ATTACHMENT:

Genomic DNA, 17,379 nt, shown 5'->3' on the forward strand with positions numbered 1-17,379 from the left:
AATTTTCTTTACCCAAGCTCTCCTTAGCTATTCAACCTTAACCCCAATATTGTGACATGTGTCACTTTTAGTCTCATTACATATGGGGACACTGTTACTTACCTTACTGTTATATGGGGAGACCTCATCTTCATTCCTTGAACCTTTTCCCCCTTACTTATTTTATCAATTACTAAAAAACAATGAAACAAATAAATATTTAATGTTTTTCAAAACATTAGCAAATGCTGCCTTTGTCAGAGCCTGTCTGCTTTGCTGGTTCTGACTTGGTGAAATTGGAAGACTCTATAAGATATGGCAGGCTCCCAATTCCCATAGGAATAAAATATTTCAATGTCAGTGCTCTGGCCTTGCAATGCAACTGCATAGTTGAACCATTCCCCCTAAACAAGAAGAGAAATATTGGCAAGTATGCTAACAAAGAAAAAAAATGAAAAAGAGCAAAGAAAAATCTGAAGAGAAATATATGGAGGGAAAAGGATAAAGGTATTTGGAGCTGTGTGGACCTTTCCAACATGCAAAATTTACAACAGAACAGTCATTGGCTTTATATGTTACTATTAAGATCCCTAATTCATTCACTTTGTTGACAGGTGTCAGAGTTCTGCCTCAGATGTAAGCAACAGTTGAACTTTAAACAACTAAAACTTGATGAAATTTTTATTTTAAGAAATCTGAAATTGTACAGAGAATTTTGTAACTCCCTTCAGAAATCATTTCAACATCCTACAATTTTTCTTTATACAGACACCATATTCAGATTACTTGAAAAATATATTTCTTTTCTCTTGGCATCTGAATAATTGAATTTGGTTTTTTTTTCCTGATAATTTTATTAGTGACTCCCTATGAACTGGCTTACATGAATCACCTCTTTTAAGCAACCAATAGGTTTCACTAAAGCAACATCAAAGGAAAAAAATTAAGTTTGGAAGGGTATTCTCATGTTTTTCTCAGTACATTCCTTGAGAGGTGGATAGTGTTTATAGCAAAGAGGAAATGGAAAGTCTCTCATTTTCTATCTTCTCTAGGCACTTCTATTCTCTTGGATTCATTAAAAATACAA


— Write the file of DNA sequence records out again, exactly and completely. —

Genomic DNA, 17,379 nt, shown 5'->3' on the forward strand with positions numbered 1-17,379 from the left:
AATTTTCTTTACCCAAGCTCTCCTTAGCTATTCAACCTTAACCCCAATATTGTGACATGTGTCACTTTTAGTCTCATTACATATGGGGACACTGTTACTTACCTTACTGTTATATGGGGAGACCTCATCTTCATTCCTTGAACCTTTTCCCCCTTACTTATTTTATCAATTACTAAAAAACAATGAAACAAATAAATATTTAATGTTTTTCAAAACATTAGCAAATGCTGCCTTTGTCAGAGCCTGTCTGCTTTGCTGGTTCTGACTTGGTGAAATTGGAAGACTCTATAAGATATGGCAGGCTCCCAATTCCCATAGGAATAAAATATTTCAATGTCAGTGCTCTGGCCTTGCAATGCAACTGCATAGTTGAACCATTCCCCCTAAACAAGAAGAGAAATATTGGCAAGTATGCTAACAAAGAAAAAAAATGAAAAAGAGCAAAGAAAAATCTGAAGAGAAATATATGGAGGGAAAAGGATAAAGGTATTTGGAGCTGTGTGGACCTTTCCAACATGCAAAATTTACAACAGAACAGTCATTGGCTTTATATGTTACTATTAAGATCCCTAATTCATTCACTTTGTTGACAGGTGTCAGAGTTCTGCCTCAGATGTAAGCAACAGTTGAACTTTAAACAACTAAAACTTGATGAAATTTTTATTTTAAGAAATCTGAAATTGTACAGAGAATTTTGTAACTCCCTTCAGAAATCATTTCAACATCCTACAATTTTTCTTTATACAGACACCATATTCAGATTACTTGAAAAATATATTTCTTTTCTCTTGGCATCTGAATAATTGAATTTGGTTTTTTTTTCCTGATAATTTTATTAGTGACTCCCTATGAACTGGCTTACATGAATCACCTCTTTTAAGCAACCAATAGGTTTCACTAAAGCAACATCAAAGGAAAAAAATTAAGTTTGGAAGGGTATTCTCATGTTTTTCTCAGTACATTCCTTGAGAGGTGGATAGTGTTTATAGCAAAGAGGAAATGGAAAGTCTCTCATTTTCTATCTTCTCTAGGCACTTCTATTCTCTTGGATTCATTAAAAATACAA